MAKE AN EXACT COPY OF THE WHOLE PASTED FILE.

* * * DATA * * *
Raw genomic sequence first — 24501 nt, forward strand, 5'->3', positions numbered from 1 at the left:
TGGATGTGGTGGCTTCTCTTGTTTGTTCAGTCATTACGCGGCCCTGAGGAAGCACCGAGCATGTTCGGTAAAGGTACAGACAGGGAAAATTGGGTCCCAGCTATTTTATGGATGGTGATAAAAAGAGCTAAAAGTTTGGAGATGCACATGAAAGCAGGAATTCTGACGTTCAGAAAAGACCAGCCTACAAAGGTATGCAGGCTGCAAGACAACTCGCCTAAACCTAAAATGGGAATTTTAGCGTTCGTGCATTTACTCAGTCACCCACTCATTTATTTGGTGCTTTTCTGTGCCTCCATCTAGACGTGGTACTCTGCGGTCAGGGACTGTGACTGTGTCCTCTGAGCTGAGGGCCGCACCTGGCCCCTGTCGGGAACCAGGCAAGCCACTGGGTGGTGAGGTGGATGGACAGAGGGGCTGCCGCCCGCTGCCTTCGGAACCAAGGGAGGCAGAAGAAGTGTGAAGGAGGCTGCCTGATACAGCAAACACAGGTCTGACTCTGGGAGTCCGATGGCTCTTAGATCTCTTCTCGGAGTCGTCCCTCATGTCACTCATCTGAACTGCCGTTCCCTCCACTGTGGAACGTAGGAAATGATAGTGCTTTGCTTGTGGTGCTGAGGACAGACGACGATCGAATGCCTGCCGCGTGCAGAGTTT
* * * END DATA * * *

Raw genomic sequence first — 24501 nt, forward strand, 5'->3', positions numbered from 1 at the left:
TGGATGTGGTGGCTTCTCTTGTTTGTTCAGTCATTACGCGGCCCTGAGGAAGCACCGAGCATGTTCGGTAAAGGTACAGACAGGGAAAATTGGGTCCCAGCTATTTTATGGATGGTGATAAAAAGAGCTAAAAGTTTGGAGATGCACATGAAAGCAGGAATTCTGACGTTCAGAAAAGACCAGCCTACAAAGGTATGCAGGCTGCAAGACAACTCGCCTAAACCTAAAATGGGAATTTTAGCGTTCGTGCATTTACTCAGTCACCCACTCATTTATTTGGTGCTTTTCTGTGCCTCCATCTAGACGTGGTACTCTGCGGTCAGGGACTGTGACTGTGTCCTCTGAGCTGAGGGCCGCACCTGGCCCCTGTCGGGAACCAGGCAAGCCACTGGGTGGTGAGGTGGATGGACAGAGGGGCTGCCGCCCGCTGCCTTCGGAACCAAGGGAGGCAGAAGAAGTGTGAAGGAGGCTGCCTGATACAGCAAACACAGGTCTGACTCTGGGAGTCCGATGGCTCTTAGATCTCTTCTCGGAGTCGTCCCTCATGTCACTCATCTGAACTGCCGTTCCCTCCACTGTGGAACGTAGGAAATGATAGTGCTTTGCTTGTGGTGCTGAGGACAGACGACGATCGAATGCCTGCCGCGTGCAGAGTTT